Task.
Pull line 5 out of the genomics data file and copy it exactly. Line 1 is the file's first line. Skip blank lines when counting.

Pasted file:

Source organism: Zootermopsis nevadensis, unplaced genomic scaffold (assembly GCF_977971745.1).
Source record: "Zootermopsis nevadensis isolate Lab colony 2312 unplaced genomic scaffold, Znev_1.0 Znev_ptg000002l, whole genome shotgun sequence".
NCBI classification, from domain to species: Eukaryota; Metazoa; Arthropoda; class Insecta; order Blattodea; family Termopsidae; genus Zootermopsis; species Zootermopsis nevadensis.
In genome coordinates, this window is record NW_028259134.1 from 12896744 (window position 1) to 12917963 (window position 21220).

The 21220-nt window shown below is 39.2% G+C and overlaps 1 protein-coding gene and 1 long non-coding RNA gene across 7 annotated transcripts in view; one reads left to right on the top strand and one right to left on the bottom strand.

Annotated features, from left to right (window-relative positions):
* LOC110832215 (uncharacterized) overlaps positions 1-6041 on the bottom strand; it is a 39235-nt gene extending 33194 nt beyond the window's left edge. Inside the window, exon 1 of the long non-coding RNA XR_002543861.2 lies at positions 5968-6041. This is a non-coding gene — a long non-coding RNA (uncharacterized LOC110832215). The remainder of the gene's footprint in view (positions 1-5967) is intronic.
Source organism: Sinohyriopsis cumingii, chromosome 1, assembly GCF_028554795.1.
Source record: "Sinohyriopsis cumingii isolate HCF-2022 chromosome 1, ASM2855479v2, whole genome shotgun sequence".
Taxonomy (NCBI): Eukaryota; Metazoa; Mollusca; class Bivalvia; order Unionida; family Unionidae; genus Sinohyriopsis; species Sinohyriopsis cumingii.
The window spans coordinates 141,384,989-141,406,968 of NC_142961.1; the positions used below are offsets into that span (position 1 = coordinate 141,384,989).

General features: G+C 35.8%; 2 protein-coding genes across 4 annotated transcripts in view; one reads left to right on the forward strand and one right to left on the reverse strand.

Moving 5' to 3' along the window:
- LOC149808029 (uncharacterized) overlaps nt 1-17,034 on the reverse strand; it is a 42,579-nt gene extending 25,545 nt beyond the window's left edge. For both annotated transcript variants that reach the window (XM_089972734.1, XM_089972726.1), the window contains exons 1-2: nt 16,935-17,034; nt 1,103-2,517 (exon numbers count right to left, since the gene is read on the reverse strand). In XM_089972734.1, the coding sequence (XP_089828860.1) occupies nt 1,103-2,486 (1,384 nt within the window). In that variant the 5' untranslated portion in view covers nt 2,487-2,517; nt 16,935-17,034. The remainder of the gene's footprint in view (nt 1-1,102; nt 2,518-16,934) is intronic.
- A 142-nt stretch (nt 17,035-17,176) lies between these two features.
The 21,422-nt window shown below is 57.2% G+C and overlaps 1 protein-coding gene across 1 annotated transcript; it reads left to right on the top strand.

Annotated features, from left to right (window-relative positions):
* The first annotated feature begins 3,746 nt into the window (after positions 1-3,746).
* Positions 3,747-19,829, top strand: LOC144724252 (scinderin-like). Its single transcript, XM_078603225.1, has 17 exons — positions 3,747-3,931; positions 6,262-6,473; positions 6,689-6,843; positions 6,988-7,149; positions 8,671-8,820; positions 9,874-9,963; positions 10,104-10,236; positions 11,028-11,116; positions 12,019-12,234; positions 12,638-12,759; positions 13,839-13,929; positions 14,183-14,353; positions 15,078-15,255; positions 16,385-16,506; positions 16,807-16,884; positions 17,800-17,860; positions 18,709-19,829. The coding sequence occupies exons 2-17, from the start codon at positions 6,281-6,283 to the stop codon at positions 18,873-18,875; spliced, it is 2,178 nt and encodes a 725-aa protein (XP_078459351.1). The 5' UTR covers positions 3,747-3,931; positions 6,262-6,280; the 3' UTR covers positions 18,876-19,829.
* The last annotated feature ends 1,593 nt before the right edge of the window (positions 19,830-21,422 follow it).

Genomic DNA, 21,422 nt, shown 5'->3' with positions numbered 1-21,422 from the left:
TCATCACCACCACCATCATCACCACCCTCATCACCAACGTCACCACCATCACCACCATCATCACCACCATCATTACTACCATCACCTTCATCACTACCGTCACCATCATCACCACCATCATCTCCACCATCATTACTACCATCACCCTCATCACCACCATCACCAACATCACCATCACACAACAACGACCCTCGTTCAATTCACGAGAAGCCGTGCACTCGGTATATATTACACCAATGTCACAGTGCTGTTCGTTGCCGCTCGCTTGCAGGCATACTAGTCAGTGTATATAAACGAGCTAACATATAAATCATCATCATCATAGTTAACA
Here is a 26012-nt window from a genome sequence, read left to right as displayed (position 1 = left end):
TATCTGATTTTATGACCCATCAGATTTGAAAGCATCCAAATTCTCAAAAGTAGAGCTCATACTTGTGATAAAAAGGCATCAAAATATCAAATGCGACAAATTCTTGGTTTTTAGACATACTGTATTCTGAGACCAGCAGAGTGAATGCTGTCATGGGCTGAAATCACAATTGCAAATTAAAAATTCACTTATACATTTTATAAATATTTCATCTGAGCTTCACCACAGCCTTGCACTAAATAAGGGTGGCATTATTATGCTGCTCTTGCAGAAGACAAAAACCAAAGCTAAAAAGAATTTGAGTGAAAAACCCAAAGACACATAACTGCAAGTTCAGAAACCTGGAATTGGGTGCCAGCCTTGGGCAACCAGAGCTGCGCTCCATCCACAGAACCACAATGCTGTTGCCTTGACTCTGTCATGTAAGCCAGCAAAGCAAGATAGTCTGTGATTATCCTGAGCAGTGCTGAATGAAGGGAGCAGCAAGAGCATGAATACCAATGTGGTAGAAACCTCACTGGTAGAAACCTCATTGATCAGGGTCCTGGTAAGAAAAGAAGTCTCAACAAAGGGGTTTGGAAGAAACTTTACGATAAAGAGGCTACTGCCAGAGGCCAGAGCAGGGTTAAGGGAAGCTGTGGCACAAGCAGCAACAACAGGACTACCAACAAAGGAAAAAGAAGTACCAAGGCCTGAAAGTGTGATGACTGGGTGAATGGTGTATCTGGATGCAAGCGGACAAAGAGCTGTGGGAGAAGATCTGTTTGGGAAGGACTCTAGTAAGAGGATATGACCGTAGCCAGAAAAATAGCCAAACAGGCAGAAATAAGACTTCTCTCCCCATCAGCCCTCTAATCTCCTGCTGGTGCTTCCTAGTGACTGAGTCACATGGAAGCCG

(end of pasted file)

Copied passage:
The 21220-nt window shown below is 39.2% G+C and overlaps 1 protein-coding gene and 1 long non-coding RNA gene across 7 annotated transcripts in view; one reads left to right on the top strand and one right to left on the bottom strand.